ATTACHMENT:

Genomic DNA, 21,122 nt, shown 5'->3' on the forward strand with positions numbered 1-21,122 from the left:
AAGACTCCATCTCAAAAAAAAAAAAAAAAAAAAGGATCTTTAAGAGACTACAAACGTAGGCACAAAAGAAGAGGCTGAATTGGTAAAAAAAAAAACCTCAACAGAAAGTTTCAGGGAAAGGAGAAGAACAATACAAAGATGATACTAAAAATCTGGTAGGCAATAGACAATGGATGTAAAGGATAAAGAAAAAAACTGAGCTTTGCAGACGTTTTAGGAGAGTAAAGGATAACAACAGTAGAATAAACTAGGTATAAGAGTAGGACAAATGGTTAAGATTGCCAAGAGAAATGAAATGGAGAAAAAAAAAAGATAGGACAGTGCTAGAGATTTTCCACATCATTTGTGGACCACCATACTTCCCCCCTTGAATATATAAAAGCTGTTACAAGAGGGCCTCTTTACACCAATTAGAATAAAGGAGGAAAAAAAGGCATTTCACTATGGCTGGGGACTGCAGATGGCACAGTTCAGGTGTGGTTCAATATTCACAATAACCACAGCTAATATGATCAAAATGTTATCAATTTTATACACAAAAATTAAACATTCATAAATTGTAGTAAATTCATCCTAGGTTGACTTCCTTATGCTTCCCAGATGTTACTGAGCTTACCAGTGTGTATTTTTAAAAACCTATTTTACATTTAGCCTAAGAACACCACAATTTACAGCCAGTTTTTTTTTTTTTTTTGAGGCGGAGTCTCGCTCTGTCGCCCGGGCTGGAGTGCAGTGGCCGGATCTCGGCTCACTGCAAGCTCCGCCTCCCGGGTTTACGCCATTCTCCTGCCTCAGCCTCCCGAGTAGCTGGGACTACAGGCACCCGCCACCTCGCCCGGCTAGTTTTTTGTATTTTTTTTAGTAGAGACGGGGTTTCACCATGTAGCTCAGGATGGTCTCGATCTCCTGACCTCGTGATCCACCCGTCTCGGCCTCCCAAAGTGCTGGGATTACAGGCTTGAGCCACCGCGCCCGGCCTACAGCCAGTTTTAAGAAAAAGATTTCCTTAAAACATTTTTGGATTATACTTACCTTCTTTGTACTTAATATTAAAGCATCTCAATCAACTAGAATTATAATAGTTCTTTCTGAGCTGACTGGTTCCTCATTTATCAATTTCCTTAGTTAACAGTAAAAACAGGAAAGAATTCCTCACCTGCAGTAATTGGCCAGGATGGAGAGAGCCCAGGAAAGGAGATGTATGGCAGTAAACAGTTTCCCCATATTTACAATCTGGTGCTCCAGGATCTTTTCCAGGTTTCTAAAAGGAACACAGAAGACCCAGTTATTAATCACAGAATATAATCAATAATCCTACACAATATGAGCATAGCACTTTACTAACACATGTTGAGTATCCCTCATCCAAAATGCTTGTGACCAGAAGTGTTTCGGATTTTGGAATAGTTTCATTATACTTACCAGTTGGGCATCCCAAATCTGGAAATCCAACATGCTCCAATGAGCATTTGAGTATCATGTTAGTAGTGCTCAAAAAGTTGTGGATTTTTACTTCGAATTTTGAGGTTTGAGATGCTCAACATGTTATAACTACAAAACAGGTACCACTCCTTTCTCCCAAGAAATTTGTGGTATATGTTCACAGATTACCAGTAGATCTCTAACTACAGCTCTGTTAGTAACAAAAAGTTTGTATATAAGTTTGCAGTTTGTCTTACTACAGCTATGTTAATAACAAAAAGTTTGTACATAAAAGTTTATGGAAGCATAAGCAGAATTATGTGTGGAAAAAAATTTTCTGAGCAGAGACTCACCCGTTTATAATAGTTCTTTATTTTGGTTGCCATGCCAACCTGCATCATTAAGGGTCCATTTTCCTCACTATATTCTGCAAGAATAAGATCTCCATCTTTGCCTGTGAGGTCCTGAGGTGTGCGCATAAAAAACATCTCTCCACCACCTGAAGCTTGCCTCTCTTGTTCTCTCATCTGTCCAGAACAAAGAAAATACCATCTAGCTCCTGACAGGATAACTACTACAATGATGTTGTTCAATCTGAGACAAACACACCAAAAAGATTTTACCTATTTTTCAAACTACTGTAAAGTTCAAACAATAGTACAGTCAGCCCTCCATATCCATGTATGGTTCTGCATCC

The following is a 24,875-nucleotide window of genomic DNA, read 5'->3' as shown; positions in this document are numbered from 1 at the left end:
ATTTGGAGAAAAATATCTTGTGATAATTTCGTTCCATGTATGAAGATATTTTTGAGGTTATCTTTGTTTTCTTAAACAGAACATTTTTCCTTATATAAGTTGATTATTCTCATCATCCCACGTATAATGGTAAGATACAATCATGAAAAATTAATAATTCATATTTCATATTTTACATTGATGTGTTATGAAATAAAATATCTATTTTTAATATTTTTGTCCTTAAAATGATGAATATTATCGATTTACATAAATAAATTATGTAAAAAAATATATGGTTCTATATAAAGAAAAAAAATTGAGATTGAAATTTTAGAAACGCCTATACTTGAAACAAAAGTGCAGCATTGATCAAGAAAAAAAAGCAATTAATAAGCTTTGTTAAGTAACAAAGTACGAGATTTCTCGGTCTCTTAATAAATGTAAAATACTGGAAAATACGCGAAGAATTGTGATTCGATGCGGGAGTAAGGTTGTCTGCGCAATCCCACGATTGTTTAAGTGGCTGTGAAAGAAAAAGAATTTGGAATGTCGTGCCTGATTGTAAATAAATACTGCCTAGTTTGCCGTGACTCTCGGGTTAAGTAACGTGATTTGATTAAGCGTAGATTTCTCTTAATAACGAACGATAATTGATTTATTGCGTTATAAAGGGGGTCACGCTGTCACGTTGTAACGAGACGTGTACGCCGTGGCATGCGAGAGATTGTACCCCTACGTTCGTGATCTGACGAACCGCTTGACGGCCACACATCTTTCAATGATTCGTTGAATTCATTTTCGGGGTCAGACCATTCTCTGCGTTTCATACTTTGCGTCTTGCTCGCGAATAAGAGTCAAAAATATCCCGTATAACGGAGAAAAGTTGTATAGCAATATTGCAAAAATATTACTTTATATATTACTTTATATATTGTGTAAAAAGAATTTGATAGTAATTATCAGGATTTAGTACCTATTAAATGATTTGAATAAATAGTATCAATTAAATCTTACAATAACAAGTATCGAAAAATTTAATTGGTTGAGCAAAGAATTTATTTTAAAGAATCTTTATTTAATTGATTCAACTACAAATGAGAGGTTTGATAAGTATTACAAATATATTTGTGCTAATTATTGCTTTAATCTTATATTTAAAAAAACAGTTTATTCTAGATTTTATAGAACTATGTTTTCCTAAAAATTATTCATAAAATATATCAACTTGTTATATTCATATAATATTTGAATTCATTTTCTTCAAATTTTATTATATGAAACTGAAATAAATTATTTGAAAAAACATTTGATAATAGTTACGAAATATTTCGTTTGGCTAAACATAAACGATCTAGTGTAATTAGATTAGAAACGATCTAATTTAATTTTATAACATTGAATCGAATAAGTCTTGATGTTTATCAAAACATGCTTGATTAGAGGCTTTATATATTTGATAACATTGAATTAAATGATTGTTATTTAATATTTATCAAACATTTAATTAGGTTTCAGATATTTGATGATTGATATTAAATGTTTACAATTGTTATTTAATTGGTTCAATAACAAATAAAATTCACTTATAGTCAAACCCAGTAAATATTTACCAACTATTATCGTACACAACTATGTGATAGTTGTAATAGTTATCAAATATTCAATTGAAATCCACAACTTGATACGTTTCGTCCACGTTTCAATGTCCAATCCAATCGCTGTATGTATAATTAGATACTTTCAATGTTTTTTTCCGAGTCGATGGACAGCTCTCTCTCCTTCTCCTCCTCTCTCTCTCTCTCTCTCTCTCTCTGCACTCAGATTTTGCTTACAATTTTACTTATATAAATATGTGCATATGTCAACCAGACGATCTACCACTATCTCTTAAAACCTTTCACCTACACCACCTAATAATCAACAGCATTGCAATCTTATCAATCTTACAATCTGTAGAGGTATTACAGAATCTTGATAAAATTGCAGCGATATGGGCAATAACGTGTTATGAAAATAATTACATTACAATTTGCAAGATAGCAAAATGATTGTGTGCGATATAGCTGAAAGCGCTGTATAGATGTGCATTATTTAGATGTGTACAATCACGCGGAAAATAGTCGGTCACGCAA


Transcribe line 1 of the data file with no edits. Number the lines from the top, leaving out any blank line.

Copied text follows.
Genomic DNA, 21,122 nt, shown 5'->3' on the forward strand with positions numbered 1-21,122 from the left: